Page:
Why is Insider Trading Illegal?
The US Securities and Exchange Commission (the SEC) defines an “Insider” of a company as any officer, director, or employee with significant knowledge that is confidential. So when an Insider is accused of trading these secrets, it is a “breach of fiduciary duty” and thus considered illegal. An Insider is not only restricted to those within the company. Colleagues, friends, family, anyone that is privy to this private information by the aforementioned individual are considered insiders. In addition, all those who may have had access to the information will be classified as an insider.
In relation to the stock market, insider trading is the trading of stocks and securities of a public company based on this knowledge that is not available to the public. There are firm and inflexible rules in place in order to buy, sell, and trade stocks. You can imagine how important it is to adhere to these rules as the market is incredibly complex and can affect a country’s entire economy (as well as the businesses involved. Trickling down to the individuals whose lives can be severely altered). A clear, unfair advantage would be given to those who break this rule in favor of playing the market. The pertinent information does not always result in a profit but may also be used to avoid a potential loss.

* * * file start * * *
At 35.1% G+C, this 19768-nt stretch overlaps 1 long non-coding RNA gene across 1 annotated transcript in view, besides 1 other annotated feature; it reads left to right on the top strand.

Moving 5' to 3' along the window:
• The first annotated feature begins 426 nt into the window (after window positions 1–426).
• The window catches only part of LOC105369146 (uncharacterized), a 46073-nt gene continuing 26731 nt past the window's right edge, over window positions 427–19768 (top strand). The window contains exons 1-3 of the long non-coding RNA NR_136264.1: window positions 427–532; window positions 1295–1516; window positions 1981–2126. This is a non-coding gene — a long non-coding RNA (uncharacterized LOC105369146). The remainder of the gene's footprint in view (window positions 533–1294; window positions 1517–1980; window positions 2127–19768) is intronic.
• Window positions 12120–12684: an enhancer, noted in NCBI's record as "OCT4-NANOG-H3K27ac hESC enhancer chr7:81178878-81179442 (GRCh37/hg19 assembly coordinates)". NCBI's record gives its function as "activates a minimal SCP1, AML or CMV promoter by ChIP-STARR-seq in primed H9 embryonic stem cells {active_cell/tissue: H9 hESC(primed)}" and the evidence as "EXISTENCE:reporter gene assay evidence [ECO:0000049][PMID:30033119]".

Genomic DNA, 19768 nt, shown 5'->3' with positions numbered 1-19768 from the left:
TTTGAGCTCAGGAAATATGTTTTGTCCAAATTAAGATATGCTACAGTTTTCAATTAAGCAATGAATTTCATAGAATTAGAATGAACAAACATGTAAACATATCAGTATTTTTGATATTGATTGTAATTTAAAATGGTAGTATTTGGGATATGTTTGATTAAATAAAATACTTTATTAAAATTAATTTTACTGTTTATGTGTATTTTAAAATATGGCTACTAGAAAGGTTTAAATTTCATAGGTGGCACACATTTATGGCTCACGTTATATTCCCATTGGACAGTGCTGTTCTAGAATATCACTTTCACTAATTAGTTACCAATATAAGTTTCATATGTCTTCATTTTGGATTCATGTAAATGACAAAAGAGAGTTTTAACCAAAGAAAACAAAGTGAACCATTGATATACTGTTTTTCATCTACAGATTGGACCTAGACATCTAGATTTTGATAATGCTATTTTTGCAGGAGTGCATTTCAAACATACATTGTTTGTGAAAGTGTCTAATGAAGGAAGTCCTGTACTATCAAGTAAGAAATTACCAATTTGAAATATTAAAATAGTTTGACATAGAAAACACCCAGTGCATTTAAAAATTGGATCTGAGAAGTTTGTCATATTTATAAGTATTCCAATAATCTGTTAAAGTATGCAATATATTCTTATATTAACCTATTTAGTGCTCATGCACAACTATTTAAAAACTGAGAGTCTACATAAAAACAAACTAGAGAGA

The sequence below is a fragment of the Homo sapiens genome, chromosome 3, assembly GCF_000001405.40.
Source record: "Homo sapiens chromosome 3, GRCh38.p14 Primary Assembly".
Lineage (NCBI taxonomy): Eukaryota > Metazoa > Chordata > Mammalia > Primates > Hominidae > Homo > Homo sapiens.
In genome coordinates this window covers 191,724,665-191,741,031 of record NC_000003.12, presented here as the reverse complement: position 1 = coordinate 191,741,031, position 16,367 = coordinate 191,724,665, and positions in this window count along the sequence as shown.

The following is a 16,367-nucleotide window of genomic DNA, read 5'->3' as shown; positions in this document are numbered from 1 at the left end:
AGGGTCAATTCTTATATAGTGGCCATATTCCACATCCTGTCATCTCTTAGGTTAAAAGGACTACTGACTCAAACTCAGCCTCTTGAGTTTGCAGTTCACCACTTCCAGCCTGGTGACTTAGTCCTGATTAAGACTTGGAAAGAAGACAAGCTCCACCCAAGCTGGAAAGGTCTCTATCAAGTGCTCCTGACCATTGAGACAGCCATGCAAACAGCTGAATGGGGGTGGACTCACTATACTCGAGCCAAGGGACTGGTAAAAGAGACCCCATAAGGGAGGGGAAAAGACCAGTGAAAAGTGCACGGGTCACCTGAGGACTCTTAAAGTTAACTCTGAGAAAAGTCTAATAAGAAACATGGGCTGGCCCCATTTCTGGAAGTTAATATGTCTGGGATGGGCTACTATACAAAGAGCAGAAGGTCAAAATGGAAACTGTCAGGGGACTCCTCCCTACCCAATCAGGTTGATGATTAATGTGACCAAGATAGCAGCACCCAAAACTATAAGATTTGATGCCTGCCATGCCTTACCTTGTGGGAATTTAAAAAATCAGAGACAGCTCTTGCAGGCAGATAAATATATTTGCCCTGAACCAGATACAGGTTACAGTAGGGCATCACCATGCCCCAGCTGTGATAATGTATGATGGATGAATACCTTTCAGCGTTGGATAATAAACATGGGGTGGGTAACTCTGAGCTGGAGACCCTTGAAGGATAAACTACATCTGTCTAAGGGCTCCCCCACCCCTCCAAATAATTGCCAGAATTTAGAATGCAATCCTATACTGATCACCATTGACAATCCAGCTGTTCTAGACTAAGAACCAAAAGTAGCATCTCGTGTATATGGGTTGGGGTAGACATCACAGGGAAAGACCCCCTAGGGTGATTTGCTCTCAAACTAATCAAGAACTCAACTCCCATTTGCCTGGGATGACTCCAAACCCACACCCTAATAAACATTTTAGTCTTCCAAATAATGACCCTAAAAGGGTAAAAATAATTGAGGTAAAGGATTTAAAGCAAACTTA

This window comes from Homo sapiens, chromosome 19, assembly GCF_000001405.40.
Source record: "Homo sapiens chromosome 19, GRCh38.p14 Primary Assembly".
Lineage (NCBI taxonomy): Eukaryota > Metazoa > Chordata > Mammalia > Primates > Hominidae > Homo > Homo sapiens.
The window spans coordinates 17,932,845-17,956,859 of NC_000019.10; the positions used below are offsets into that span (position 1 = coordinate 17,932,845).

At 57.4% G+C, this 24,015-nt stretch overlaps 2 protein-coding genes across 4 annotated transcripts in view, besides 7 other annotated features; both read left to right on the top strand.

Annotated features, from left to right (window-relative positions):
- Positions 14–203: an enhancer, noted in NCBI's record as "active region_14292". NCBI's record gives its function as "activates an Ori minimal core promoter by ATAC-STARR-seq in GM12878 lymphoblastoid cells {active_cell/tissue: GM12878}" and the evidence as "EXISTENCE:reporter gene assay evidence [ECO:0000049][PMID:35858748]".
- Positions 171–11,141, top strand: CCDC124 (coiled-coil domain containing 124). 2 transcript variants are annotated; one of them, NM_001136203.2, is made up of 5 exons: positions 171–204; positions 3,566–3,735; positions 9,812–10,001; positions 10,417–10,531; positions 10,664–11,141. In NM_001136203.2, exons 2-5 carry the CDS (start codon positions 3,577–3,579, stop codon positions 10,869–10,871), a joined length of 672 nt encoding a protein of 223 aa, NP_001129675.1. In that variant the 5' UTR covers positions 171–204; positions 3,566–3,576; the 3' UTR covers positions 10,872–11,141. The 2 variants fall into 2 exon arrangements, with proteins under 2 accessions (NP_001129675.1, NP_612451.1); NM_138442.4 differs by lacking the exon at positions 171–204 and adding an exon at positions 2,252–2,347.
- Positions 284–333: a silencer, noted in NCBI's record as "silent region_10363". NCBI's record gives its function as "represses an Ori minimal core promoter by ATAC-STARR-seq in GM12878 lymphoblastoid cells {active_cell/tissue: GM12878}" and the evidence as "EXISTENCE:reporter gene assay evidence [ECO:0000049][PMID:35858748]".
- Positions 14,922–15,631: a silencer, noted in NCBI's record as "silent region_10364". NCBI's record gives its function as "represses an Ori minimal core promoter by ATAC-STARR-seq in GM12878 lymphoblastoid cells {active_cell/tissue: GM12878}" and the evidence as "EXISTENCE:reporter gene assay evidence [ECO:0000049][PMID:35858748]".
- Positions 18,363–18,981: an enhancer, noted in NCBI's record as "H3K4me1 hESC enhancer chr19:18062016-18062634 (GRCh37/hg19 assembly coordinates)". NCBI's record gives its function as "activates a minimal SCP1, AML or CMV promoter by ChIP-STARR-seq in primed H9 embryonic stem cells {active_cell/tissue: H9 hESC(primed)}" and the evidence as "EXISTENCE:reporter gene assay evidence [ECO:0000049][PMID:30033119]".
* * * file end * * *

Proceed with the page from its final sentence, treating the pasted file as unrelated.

This major breach in trust is not tolerated. In order to regulate the activities of public companies, the trading activities of a company’s officers, directords, and other members must be reported to the SEC.